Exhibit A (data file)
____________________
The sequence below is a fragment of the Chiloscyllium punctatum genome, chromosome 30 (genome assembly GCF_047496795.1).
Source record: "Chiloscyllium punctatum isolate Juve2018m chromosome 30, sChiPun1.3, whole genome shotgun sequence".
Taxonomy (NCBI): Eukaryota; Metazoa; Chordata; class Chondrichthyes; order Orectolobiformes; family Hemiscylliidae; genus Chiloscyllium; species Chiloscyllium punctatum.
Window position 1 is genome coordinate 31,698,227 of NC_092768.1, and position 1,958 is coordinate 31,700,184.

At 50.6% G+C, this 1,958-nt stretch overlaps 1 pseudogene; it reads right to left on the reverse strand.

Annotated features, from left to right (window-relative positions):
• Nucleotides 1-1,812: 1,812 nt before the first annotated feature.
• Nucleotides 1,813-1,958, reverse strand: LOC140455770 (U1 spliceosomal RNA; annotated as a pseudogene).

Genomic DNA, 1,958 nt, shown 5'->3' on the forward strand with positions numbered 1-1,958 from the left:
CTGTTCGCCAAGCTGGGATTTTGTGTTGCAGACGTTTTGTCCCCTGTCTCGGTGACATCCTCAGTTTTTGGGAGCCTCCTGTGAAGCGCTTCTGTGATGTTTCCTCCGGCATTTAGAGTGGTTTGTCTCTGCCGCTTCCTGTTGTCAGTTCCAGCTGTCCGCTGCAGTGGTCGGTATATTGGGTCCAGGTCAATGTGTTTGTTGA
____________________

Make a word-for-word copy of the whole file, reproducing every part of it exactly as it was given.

The sequence below is a fragment of the Chiloscyllium punctatum genome, chromosome 30 (genome assembly GCF_047496795.1).
Source record: "Chiloscyllium punctatum isolate Juve2018m chromosome 30, sChiPun1.3, whole genome shotgun sequence".
Taxonomy (NCBI): Eukaryota; Metazoa; Chordata; class Chondrichthyes; order Orectolobiformes; family Hemiscylliidae; genus Chiloscyllium; species Chiloscyllium punctatum.
Window position 1 is genome coordinate 31,698,227 of NC_092768.1, and position 1,958 is coordinate 31,700,184.

At 50.6% G+C, this 1,958-nt stretch overlaps 1 pseudogene; it reads right to left on the reverse strand.

Annotated features, from left to right (window-relative positions):
• Nucleotides 1-1,812: 1,812 nt before the first annotated feature.
• Nucleotides 1,813-1,958, reverse strand: LOC140455770 (U1 spliceosomal RNA; annotated as a pseudogene).

Genomic DNA, 1,958 nt, shown 5'->3' on the forward strand with positions numbered 1-1,958 from the left:
CTGTTCGCCAAGCTGGGATTTTGTGTTGCAGACGTTTTGTCCCCTGTCTCGGTGACATCCTCAGTTTTTGGGAGCCTCCTGTGAAGCGCTTCTGTGATGTTTCCTCCGGCATTTAGAGTGGTTTGTCTCTGCCGCTTCCTGTTGTCAGTTCCAGCTGTCCGCTGCAGTGGTCGGTATATTGGGTCCAGGTCAATGTGTTTGTTGA